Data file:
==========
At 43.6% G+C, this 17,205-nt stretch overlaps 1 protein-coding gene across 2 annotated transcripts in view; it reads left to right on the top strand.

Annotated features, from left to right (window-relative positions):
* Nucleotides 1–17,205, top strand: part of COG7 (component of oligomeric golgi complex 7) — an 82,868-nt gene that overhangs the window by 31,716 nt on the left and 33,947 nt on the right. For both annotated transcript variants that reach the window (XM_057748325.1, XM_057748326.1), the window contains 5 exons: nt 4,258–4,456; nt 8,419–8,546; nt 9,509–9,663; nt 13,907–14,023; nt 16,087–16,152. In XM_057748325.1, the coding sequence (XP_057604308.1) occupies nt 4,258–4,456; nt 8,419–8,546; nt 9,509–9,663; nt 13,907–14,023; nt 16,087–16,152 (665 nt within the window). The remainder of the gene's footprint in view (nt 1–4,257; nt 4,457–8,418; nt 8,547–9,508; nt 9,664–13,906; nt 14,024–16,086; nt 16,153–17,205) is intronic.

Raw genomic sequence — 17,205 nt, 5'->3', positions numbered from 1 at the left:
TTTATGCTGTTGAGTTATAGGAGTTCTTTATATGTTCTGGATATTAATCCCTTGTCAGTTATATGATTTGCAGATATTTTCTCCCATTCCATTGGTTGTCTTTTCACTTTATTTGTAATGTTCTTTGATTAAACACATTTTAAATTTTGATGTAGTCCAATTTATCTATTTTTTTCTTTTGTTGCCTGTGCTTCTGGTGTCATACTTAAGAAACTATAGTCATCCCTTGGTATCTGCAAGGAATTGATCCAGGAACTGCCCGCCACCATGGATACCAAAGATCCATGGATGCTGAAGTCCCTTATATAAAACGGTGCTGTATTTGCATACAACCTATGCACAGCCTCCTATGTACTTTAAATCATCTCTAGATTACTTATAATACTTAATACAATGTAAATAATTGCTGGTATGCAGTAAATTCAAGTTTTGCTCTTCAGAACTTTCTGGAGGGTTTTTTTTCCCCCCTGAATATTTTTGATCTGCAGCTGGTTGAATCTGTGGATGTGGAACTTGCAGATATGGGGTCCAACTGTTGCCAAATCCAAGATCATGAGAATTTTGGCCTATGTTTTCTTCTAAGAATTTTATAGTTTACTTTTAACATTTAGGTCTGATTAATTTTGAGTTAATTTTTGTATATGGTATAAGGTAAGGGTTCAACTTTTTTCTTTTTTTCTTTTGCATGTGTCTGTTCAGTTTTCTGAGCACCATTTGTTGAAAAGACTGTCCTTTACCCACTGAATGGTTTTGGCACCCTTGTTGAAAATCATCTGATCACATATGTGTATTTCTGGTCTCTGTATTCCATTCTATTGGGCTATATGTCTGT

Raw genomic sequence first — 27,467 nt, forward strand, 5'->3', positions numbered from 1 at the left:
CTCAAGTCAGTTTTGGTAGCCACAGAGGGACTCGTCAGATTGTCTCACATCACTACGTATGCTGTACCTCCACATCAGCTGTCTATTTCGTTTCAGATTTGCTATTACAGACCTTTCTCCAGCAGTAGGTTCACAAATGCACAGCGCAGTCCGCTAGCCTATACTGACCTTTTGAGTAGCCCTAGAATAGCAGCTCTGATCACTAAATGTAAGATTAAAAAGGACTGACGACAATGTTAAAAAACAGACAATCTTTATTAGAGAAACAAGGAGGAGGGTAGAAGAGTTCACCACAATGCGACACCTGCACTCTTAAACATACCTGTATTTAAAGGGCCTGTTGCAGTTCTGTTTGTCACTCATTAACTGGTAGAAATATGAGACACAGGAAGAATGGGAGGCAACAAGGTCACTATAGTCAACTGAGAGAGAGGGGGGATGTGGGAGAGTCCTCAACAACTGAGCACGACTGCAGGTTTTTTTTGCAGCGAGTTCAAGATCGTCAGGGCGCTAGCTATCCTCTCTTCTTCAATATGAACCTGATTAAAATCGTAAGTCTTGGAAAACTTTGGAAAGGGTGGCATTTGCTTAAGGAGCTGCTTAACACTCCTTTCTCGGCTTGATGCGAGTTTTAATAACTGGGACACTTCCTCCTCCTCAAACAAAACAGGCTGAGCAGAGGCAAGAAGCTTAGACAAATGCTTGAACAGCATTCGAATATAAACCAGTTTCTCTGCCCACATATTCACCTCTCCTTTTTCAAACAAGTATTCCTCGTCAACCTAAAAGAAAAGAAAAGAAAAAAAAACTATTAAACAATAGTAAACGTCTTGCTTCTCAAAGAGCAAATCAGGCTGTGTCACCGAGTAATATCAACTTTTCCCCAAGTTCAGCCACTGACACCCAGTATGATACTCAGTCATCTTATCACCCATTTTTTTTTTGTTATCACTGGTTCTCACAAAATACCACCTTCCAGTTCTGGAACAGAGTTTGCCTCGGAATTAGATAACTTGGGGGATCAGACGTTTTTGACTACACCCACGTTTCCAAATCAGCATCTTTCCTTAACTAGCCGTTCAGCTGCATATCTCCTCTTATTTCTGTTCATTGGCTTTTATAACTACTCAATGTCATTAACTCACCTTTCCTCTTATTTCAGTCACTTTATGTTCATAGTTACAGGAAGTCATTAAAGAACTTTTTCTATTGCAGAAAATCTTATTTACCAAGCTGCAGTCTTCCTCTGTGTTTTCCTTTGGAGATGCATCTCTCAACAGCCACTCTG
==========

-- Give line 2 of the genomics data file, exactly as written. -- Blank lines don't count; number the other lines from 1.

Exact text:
Annotated features, from left to right (window-relative positions):